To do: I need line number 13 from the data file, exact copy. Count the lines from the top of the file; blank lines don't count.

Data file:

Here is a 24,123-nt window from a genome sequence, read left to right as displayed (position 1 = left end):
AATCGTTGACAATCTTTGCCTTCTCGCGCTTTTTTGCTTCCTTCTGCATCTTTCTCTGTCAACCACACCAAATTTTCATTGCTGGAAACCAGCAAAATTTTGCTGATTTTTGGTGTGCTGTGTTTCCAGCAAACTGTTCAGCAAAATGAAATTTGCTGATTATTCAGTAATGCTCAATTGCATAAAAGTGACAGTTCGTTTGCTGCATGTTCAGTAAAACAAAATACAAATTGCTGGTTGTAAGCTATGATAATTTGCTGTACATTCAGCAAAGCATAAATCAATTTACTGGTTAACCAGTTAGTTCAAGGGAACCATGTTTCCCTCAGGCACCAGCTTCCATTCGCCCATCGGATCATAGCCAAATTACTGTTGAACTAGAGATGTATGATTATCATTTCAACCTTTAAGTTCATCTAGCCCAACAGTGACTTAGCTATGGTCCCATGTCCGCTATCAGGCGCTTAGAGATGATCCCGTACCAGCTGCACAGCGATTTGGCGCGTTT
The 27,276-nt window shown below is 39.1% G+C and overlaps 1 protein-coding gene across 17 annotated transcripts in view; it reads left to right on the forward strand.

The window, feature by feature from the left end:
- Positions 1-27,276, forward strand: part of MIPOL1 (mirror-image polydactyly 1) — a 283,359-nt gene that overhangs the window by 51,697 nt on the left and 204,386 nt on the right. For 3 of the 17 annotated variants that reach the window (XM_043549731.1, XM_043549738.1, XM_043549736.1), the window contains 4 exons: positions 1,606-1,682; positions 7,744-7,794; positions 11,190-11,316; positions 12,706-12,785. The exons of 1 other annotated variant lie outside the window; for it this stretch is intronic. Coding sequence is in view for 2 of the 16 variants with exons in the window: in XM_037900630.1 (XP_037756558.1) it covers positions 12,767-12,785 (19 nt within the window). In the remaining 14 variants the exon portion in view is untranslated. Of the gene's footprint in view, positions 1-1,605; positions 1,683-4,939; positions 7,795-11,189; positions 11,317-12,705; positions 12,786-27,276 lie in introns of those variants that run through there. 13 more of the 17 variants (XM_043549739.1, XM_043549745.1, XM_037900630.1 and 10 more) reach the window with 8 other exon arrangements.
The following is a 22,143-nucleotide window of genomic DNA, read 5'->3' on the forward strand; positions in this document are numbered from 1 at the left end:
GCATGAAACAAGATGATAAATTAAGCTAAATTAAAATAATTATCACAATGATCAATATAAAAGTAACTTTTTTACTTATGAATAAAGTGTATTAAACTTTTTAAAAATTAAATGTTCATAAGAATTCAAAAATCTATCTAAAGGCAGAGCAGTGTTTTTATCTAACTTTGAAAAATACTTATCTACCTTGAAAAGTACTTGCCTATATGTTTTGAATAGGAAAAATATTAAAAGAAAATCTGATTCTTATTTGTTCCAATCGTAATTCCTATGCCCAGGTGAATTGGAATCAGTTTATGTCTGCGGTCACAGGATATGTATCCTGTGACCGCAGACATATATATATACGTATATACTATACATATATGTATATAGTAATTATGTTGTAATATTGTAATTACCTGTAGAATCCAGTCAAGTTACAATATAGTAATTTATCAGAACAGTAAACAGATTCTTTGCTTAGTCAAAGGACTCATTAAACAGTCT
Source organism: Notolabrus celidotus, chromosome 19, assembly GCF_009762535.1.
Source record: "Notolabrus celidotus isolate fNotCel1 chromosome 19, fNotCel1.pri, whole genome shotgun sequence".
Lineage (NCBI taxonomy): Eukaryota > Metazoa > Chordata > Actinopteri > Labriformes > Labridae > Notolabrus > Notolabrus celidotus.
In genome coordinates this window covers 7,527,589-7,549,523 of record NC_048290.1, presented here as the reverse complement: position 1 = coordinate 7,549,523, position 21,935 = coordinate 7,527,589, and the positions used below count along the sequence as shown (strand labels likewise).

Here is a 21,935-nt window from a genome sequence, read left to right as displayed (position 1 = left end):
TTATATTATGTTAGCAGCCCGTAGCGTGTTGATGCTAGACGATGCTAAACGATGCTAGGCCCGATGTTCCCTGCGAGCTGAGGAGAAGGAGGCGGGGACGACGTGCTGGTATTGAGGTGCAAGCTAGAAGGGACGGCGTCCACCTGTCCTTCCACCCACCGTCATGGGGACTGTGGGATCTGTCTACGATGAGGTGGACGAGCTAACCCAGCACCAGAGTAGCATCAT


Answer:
TTATATTATGTTAGCAGCCCGTAGCGTGTTGATGCTAGACGATGCTAAACGATGCTAGGCCCGATGTTCCCTGCGAGCTGAGGAGAAGGAGGCGGGGACGACGTGCTGGTATTGAGGTGCAAGCTAGAAGGGACGGCGTCCACCTGTCCTTCCACCCACCGTCATGGGGACTGTGGGATCTGTCTACGATGAGGTGGACGAGCTAACCCAGCACCAGAGTAGCATCAT